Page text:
The United States Commission on International Religious Freedom noted that, “NGOs, religious leaders, and human rights activists allege religious bias and corruption in these investigations and adjudications.
India has always been a melting pot of traditions, religions, and languages and is constitutionally a secular country to account for such diversity.
The increasing atmosphere of Hindu nationalism has perverted those principles with disastrous results: there have been more incidents of communal violence and a stronger culture of impunity for officials who commit religion-based crimes. Congress Tom Lantos Commission for Human Rights hearing on religious minorities in India in June, Indian journalist Ajit Saha described the impact of the RSS as the “sine qua non about human rights in India.” This ideology has been linked with increased rates of vigilantism against religious minorities.
Since Modi and his Bharatiya Janata Party (BJP) came to power in 2014, the government has permitted the virulent ideology of right-wing Hindu groups like the Rashtriya Swayamsevak Sangh (RSS) to become commonplace within government and society. Such acts include killing a Muslim man for allegedly eating a cow, disrupting marriages between Muslims and Hindus, and forcibly converting Christians and Muslims to Hinduism. “The prime minister [has] not weighed in to admonish the culprits,” noted Saha.
Communal Violence India has a long and tragic history of communal violence which in the Indian context can be defined as violence directed against religious or linguistic minorities.
The most significant occurrences in the recent past were located in Uttar Pradesh( 2013), Odisha ( 2007-2008), Gujarat ( 2002), and Delhi in (1984). The Gujarati violence was particularly noteworthy leaving “between 1,200-2,500 Muslims dead, destroyed homes, and forced 100,000 people to flee.” Similarly the Delhi riots in 1984 “resulted in deaths of more than 3,000 Sikhs.” The rates of communal violence have increased substantially under Modi, “India experienced a 17% increase in communal violence, when compared to the previous year.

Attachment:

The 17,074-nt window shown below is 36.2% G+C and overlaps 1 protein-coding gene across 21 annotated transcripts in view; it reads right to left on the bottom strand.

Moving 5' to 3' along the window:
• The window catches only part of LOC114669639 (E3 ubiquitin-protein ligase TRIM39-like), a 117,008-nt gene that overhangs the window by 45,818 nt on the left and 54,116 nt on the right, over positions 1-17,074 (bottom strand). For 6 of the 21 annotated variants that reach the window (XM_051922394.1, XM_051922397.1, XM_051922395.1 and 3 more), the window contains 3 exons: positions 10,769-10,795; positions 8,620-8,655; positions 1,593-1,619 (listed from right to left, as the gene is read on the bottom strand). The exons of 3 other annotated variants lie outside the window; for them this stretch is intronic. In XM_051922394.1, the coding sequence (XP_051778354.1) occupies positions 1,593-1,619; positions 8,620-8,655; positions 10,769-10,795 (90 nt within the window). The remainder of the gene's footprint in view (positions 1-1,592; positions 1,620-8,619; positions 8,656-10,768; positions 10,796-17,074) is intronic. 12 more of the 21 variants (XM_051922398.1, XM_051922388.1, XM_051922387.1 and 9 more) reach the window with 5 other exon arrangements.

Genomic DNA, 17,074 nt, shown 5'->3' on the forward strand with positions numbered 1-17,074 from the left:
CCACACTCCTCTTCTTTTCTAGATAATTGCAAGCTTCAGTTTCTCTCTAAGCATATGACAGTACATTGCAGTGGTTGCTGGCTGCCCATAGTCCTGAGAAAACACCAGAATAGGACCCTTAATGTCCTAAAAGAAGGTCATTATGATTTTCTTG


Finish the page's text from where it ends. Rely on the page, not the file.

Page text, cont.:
In 2015, there were 751 reported incidents of communal violence, up from 644 in 2014.” Included in this violence in 2015 were attacks on Christian churches.There are numerous problems for Indians seeking redress for communal violence.“India lives as one; India grows as one; India celebrates as one,” Indian Prime Minister Narendra Modi delivered these lofty words to a joint session of U. India, the world’s largest democracy, was founded as a secular liberal democracy: in essence a promise to all Indians of their fair share of prosperity and the pursuit of the good life regardless of religion, background, or creed. The rosy picture he painted of India, however, is betrayed by the reality of communal strife and intolerance on the ground.Regretfully, as India celebrates its 70th Independence Day on August 15, that promise remains unfulfilled for the many Indians who are deprived of their equal rights through both government action and inaction. The first is the rising religious tensions linked to alleged government-backed Hindu nationalism and the corresponding rise of communal violence and religious intolerance.The second is the lack of redress through courts, shown acutely by extrajudicial violence, custodial killings by the police, and unbearably long court waiting times.